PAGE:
Belgian-Brazilian brewing giant InBev stood by its takeover offer for Anheuser-Busch on July 1 after being turned down last week, but left the door open for a hostile bid.
"InBev's strong preference is to enter into a constructive dialogue to achieve a friendly combination that comprehensively addresses the interests of all constituents," it said in a statement.
"At the same time, InBev remains committed to the combination and will pursue all available avenues that would allow Anheuser-Busch shareholders a direct voice in the process," it added.
InBev, which already owns leading brands such as Stella Artois, Beck's, Leffe and Brahma, offered $46 billion for Anheuser-Busch last month, seeking to build an unrivaled global brewer.
But Anheuser-Busch, brewer of iconic brands Budweiser and Bud Light, spurned the offer on June 26 as "financially inadequate and not in the best interests" of shareholders.
InBev chief executive Carlos Brito said in the statement that his company's offer of $65 a share represented a "full and fair value" for Anheuser-Busch and gave shareholders "immediate certainty of value in a weakened stock market environment."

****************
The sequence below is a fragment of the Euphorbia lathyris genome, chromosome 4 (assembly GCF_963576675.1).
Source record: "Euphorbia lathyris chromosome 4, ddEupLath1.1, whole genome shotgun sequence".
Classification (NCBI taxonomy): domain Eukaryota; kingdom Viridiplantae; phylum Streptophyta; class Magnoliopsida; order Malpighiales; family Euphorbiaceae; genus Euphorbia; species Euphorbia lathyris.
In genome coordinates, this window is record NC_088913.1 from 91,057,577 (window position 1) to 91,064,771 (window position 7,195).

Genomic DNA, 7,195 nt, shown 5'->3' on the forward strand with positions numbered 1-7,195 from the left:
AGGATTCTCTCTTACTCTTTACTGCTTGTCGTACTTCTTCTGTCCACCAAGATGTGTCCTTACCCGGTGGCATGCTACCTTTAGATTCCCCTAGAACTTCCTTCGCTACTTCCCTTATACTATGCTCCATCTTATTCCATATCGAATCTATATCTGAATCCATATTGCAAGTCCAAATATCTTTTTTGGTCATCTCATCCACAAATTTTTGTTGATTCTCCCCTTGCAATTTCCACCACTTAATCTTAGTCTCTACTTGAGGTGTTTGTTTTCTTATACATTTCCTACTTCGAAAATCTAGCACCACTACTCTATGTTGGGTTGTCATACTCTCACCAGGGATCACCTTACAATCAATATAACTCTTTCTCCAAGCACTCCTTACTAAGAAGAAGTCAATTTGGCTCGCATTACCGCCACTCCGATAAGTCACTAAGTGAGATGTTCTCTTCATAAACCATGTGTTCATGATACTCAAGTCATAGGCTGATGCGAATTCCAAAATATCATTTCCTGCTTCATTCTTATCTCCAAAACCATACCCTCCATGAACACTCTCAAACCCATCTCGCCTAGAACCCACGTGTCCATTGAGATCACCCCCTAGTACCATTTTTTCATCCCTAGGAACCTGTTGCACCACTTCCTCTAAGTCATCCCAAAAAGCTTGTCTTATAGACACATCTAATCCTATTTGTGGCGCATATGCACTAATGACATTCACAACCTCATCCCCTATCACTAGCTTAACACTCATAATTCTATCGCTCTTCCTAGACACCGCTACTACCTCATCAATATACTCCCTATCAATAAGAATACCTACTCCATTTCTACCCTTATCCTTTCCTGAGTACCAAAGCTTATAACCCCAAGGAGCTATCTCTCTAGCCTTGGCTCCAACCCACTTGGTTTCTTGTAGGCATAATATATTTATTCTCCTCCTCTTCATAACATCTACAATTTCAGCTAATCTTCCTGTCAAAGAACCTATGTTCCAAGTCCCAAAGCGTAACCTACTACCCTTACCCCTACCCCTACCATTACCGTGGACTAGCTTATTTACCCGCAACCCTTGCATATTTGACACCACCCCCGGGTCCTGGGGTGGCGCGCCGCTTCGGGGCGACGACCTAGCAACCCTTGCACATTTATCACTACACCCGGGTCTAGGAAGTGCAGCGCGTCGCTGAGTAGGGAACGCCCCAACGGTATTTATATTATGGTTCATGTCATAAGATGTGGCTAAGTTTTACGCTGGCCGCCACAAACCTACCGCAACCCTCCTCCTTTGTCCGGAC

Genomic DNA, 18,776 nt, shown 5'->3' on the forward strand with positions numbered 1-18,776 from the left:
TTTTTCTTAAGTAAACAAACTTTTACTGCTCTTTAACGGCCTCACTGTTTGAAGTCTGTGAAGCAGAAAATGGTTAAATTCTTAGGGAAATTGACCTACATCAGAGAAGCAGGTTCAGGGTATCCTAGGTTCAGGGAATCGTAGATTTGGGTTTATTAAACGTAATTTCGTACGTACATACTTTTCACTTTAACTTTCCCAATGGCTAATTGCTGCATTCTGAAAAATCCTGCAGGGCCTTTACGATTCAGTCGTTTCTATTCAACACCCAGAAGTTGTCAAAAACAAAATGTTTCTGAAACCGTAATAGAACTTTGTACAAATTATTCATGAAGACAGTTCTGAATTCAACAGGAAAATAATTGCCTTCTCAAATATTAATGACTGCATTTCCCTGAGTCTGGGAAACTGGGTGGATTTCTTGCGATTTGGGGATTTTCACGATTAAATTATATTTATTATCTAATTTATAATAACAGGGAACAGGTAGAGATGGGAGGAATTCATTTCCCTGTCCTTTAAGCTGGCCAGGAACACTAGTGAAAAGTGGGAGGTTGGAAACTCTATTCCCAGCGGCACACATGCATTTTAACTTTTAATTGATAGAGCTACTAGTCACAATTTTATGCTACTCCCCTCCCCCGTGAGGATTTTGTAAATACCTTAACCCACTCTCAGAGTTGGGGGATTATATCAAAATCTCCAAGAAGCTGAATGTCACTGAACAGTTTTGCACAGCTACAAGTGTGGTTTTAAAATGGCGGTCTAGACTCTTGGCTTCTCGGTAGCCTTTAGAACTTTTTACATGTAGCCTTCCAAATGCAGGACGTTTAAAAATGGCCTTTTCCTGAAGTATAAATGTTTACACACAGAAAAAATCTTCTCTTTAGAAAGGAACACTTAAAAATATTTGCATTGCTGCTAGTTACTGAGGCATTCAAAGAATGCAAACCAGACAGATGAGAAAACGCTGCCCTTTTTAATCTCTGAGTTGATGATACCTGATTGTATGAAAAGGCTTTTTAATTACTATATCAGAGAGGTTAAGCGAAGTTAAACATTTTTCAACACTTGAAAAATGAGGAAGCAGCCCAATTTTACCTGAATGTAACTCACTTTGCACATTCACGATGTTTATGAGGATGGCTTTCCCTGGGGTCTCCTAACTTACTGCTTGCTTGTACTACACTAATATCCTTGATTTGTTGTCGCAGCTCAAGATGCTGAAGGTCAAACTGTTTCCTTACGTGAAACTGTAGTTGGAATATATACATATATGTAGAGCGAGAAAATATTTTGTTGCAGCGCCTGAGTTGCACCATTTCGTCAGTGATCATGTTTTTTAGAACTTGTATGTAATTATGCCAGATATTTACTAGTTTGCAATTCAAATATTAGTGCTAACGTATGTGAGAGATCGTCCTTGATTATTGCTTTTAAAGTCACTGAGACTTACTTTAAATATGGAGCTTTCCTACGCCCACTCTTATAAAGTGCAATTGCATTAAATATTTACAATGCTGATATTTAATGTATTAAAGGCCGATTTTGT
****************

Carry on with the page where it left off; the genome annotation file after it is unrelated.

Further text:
"Given the seriousness of our firm proposal, we were surprised that we did not hear from Anheuser-Busch's board of directors, management or advisors prior to the rejection," Brito said.
In a sign of the growing hostility between the two companies management, InBev last week sought a court judgement in Delaware to confirm that Anheuser-Busch's shareholders could dismiss the board.
Copyright Agence France-Presse, 2008